Based off of an extended poem that nearly everyone has been forced to read at some point in their lives, Robert Zemeckis brings Beowulf to the screen in his unique animated style. The film is engaging, unique, and flawed. The movie also loses its 3-D effects on the small screen, leaving the film somewhat dry.
Beowulf is your typical fantasy bad-ass, killing sea monsters by slashing out their eyes, beating down deformed monsters, and single handedly taking on a dragon as it attacks. Ray Winstone plays Beowulf, though what’s on screen is certainly not him. Instead, a digital double stands in for the entire cast, using the same style of animation as Polar Express back in 2004.
Those few years in-between have undoubtedly advanced the technology. While the film is definitely hindered by robotic and unnatural movements, it is indistinguishable from the real life when it comes together. The amount of detail and care that has been put onto the characters via textures is remarkable.
The story enough is a fairly simple tale, though on screen, it becomes an epic. Beowulf becomes king after saving a kingdom from the terror of Grendel, and then takes on Grendel’s mother, played by a nude animated version of Angelina Jolie. Fights are filled with insane amounts of blood and gore. The body count soars in the first battle, and how this ever ended up with a PG-13 rating is a mystery only the MPAA can answer for.
The fight between Grendel and Beowulf is unintentionally hilarious. For whatever reason, Beowulf fights in the nude. The methods used to cover up the nudity are guaranteed laughs. Not only are some of them obvious phallic symbols, it feels like a scene take right out of The Simpsons. True to the original story or not, it’s campy and misguided.
Downtime between battles is relatively mundane, saved by impressive visuals. This one definitely feels overlong, and the romance goes nowhere fast. The character of Beowulf simply isn’t that interesting on his own when he’s not battling it out with giant monsters. Thankfully, the ending does make the character a flawed, sympathetic human, capping off the story nicely. The contrast from Beowulf’s earlier battles to his finale struggle is a nice change of pace.
There’s fun to be had in Beowulf. The sight of him tagging along on the back of a dragon as it fights off its own enemies is impressive. As a whole, this movie is beautiful to just look at even if the story isn’t grabbing you. Only die-hard fantasy fans need apply from a strictly storytelling standpoint.
As a digital film, Beowulf is a perfect choice for HD. When in brightly lit situations, this is a perfect video presentation. The striking amount of detail is unmatched by almost any other disc on the market. Skin detail is nothing short of remarkable, however, dimly lit rooms shroud most of the movie.
The black levels, which are solid and steady, are too deep. They blot out backdrops and take down the color levels with it. Occasionally, this is intentional to hide certain “aspects” of the characters anatomy or to push focus on something critical. However, many times this is not the case, and the transfer loses its razor sharp appeal.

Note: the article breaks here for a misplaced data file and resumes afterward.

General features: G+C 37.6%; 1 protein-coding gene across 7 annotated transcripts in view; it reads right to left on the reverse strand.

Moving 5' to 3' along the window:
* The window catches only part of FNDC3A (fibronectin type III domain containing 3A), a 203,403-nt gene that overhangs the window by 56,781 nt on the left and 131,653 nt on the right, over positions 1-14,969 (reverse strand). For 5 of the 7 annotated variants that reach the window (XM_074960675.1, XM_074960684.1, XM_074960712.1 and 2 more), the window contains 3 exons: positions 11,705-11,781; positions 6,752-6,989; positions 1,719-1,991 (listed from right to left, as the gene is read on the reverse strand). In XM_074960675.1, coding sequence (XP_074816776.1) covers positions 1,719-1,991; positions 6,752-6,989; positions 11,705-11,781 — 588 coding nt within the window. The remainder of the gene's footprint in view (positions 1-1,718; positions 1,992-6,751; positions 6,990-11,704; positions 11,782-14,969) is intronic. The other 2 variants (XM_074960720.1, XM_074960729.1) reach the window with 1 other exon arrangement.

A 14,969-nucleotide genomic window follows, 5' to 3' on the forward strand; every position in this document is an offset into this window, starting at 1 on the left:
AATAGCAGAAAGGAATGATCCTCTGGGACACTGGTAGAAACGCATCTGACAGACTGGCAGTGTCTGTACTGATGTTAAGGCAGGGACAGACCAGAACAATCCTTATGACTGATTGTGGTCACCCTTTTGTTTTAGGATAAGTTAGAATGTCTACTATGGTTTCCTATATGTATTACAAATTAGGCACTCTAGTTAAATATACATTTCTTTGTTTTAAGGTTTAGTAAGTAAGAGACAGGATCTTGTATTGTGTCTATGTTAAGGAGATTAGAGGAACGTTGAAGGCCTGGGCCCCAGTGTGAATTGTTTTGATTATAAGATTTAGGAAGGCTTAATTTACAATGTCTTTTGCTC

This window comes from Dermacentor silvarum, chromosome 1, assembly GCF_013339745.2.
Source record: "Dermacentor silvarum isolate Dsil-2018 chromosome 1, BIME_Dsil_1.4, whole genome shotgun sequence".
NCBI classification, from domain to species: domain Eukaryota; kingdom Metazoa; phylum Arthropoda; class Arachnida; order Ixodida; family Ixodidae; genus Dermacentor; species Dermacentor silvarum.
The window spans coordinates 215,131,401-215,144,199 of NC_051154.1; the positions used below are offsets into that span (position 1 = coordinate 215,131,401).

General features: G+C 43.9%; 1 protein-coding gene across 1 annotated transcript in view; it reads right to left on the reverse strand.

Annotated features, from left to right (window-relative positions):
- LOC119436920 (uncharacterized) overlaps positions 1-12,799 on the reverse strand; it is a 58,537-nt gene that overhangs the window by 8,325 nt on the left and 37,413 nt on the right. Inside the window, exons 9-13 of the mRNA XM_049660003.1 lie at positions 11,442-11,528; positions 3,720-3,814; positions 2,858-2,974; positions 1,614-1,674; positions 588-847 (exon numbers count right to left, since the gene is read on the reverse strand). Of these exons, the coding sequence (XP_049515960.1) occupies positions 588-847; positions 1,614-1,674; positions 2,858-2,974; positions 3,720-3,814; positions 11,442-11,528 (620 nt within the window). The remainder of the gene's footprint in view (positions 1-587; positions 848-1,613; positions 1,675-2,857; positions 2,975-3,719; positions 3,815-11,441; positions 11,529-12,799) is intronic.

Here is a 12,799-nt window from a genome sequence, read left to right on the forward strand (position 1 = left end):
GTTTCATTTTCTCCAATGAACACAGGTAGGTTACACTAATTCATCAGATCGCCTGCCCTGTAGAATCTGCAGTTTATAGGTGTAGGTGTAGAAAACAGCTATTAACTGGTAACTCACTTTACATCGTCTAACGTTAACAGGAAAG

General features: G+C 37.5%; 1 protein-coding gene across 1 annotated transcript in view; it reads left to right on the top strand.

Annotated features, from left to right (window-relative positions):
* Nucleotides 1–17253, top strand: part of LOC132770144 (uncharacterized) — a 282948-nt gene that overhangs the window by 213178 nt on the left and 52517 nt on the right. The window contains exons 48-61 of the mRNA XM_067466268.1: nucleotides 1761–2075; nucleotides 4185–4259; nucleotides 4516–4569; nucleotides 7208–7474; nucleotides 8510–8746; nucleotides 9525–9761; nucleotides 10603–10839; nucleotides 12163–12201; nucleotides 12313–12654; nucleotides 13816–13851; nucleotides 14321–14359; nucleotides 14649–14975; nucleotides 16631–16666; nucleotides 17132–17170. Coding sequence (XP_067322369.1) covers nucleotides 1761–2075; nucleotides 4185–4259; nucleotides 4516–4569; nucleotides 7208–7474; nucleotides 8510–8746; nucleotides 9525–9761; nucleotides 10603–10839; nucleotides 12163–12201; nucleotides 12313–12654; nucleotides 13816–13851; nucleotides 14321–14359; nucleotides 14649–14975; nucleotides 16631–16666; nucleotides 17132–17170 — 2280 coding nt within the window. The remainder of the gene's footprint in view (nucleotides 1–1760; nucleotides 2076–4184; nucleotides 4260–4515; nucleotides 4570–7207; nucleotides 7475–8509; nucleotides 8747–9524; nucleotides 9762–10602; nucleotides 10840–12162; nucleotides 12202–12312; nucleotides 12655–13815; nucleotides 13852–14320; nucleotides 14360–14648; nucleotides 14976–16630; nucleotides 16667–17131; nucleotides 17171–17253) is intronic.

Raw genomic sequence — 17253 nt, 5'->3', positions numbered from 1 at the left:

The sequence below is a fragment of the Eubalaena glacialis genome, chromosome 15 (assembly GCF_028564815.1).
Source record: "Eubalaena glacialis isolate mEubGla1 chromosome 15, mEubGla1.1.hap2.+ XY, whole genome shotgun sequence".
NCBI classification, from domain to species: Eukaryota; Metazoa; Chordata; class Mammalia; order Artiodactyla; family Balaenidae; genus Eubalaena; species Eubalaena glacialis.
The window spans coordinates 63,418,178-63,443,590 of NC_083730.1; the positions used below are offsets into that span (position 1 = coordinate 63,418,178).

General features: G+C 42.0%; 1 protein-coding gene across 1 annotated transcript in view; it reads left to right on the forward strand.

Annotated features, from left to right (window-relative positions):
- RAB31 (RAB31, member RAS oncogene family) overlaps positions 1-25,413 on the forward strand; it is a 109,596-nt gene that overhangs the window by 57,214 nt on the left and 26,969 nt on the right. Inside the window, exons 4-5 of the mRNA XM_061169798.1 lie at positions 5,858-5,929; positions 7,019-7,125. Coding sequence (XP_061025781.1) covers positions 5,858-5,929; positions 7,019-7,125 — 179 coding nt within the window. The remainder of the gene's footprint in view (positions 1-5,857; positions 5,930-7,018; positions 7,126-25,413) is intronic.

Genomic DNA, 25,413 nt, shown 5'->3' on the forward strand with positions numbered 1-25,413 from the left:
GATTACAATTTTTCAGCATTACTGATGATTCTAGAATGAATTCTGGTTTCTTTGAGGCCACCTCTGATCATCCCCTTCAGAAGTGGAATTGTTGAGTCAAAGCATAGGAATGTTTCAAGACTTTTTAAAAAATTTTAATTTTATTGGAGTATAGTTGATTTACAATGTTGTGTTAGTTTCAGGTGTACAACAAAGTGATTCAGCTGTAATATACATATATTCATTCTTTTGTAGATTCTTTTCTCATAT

At the very least, the disc provides a flawless audio presentation. This Dolby Digital Plus effort will shake everything off the walls if you’re not careful. When the dragon begins breathing fire, the subwoofer dominates the room with pounding bass that can only be deemed appropriate. Other action scenes deliver intense surround use as people are tossed around the room and into various objects. Crashing waves deliver on all counts.
Disc 1 of this two-disc affair offers a picture-in-picture feature titled Beowulf in the Volume. This is a sort of video commentary that runs for almost the entire movie, and is similar to the feature on 300 where you could watch the actors on stage with a green screen behind them. Other features include concept art and animatics. A single web enabled feature is currently available for download and offers various information on the actors and their characters.
Things pick up on disc 2 with an assortment of features. A Heroes Journey is well worth your time at 24 minutes. This engaging behind-the-scenes look at the making of the film doesn’t feel redundant even if you sit through the pseudo commentary. It should be longer. This also offers a pop-up trivia feature to top it off.
The Journey Continues is a collection of 10 featurettes running for a little over 21 minutes. These cover a wide array of topics. Beasts of Burden looks at creature design for seven minutes. Origins of Beowulf is the saga of the original story.
Creating the Ultimate Beowulf is a short two-minute piece on Ray Winstone. The Art of Beowulf is a collection of impressive pre-vis art with interview clips from the crew. A Conversation with Robert Zemekis was filmed at USC after the first ever showing of the film in 3-D. Finally, 11 deleted scenes offer 13 minutes of rough CGI. As a bonus, all but the latter are presented in HD.
This version of Beowulf has been around since 1997 when writers Neil Gaiman and Roger Avary initially penned it. Zemekis had tried multiple times to get it made, but no studio would finance a live action version (likely due to the cost). When Polar Express worked with this new capture technology, Zemekis had his film, though it still ran up a $150 million budget.